Google’s Robot Taxis Get A Green Light

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Written By Gholam Rahmani

Google’s Robot Taxis Get A Green LightIt’s been the stuff of science fiction for decades but it looks likely that the world will soon be enjoying ‘driverless cars’.

Search engine giant Google has announced that robot cars have passed their driving test and the program is gearing up for final testing before they become a regular feature on public roads.

It may be some time before we see these robot cars on our streets because most car makers have opted not to get involved in what is a controversial step forward for many people, though Google may yet introduce ‘driverless taxis’ in various cities.

Google’s project has been running for several months and the brains behind the scheme claim to have their autonomous car driving along the roads of Nevada in the US without a hitch – and that includes a run along the busy Las Vegas strip.

Deserted roads

Testing took place in the desert roads of Nevada because the authorities there were the first to allow Google a licence to carry out their testing on public roads. To do so, they had to first introduce a new type of licence for robot cars.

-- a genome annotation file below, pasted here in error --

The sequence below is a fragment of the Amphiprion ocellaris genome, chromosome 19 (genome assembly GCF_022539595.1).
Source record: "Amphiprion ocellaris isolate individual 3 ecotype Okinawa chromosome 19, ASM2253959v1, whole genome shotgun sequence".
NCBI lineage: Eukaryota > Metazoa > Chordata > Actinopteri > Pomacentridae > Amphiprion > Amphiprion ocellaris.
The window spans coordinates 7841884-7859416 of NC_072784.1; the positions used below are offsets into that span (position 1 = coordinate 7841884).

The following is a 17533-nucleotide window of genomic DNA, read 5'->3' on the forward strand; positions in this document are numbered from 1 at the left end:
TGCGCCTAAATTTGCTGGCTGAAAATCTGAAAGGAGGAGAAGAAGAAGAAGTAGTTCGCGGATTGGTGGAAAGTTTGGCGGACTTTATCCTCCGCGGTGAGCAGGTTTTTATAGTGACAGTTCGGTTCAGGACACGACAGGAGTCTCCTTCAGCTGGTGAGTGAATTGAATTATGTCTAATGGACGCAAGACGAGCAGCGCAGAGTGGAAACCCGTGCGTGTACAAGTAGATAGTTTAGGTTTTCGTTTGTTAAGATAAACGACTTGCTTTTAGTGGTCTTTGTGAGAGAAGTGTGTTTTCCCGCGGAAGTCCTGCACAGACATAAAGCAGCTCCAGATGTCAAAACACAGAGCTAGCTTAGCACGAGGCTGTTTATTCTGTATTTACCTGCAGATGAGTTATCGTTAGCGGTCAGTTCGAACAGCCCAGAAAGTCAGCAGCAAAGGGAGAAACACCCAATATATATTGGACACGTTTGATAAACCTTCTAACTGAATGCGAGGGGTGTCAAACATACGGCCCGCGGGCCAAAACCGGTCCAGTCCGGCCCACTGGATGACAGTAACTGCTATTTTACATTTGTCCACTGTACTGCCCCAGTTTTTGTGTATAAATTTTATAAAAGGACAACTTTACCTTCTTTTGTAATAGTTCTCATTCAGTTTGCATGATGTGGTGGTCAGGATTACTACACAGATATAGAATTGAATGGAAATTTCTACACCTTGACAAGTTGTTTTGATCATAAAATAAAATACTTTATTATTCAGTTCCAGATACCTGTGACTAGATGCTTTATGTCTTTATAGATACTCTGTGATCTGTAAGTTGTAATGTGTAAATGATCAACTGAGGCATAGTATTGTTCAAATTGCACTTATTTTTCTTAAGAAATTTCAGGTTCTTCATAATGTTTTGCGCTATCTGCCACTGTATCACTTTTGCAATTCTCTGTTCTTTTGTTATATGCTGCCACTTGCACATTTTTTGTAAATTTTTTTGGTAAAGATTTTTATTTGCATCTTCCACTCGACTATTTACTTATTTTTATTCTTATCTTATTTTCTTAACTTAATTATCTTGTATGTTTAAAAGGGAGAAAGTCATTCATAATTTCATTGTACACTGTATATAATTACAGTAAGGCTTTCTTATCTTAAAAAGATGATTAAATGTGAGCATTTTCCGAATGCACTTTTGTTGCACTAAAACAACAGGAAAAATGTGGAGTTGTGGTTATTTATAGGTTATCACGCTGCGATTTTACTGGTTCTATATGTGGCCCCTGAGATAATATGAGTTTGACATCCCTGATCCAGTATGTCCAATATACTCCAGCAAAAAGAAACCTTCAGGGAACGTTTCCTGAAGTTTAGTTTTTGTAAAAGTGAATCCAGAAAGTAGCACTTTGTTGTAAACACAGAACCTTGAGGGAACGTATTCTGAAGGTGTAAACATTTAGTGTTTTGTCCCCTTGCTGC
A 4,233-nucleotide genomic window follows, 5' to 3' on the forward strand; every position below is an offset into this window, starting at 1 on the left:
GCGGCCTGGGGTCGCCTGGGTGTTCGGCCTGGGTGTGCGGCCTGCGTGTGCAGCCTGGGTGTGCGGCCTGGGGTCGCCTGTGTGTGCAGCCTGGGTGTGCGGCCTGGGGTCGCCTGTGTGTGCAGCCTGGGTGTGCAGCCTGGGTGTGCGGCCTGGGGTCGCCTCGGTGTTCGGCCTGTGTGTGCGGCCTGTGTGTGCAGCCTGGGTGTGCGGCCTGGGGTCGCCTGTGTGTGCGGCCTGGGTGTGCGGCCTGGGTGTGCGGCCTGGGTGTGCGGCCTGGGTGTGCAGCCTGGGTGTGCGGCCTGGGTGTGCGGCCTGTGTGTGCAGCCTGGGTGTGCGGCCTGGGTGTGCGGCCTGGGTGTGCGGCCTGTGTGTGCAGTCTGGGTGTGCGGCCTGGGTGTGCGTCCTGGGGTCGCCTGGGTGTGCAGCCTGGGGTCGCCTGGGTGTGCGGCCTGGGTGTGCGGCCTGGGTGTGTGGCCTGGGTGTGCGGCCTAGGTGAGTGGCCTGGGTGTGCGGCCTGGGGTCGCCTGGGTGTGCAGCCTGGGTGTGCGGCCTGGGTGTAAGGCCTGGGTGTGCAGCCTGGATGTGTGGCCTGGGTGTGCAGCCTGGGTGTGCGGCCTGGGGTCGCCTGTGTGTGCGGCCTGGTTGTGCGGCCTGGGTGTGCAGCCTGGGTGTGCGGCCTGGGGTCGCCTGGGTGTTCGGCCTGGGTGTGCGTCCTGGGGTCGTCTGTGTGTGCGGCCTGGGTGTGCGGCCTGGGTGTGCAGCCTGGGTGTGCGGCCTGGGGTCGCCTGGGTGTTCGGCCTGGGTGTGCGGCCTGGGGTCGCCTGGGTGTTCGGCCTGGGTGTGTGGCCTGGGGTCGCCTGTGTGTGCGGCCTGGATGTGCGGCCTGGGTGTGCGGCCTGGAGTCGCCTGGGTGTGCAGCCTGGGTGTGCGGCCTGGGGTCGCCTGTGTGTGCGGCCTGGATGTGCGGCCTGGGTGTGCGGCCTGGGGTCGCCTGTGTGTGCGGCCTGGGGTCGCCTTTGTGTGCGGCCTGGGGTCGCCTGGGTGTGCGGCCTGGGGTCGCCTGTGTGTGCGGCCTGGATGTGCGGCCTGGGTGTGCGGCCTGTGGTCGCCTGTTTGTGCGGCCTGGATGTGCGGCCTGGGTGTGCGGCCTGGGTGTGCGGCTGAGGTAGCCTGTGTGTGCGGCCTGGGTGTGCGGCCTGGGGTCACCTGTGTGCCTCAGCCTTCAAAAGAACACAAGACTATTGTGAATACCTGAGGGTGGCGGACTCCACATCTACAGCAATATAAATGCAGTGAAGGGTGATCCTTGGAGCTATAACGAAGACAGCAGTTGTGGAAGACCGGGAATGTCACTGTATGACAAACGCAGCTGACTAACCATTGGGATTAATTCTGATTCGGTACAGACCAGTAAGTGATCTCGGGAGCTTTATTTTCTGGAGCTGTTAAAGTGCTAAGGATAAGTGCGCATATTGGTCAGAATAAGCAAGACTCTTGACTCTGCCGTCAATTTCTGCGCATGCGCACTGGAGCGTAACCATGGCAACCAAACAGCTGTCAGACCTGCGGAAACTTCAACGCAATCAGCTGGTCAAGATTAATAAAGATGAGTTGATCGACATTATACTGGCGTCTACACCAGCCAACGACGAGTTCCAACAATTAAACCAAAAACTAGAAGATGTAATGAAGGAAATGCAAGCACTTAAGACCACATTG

The car, which is based on the Toyota Prius hybrid, drives along under the control of computers which uses radar, laser sensors as well as feeds from a video camera at the front and the road mapping data in its control system.

To ensure that everything was conducted in good faith, several brave officials from Nevada’s Department of Motor Vehicles volunteered to be passengers in the robot cars while they drove along freeways and state highways.

The Google cars also drove on residential roads in Carson City without any problems.

More testing on public roads is underway – if you are concerned about encountering the Google robot car then be aware that they have distinctive red licence plates – with the aim of making the cars road-legal everywhere in the near future.

Human error

However, Google isn’t the only firm racing to put a robot car into production. Several other manufacturers are also working towards the same destination, including military vehicle producers.

It also looks likely that Californian state legislators will be the next to allow robot cars on their roads and those supporting the legal moves underline Google’s stance that most accidents are caused by human error.

Without a human behind the wheel, Google believes, robot cars are not only safer but also a necessity to help improve road safety around the world.

One strong contender with Google to create an effective autonomous car is Robot Car UK which has been conducting trials of its vehicles in Oxford and aims to be a more affordable version of the Google robot car.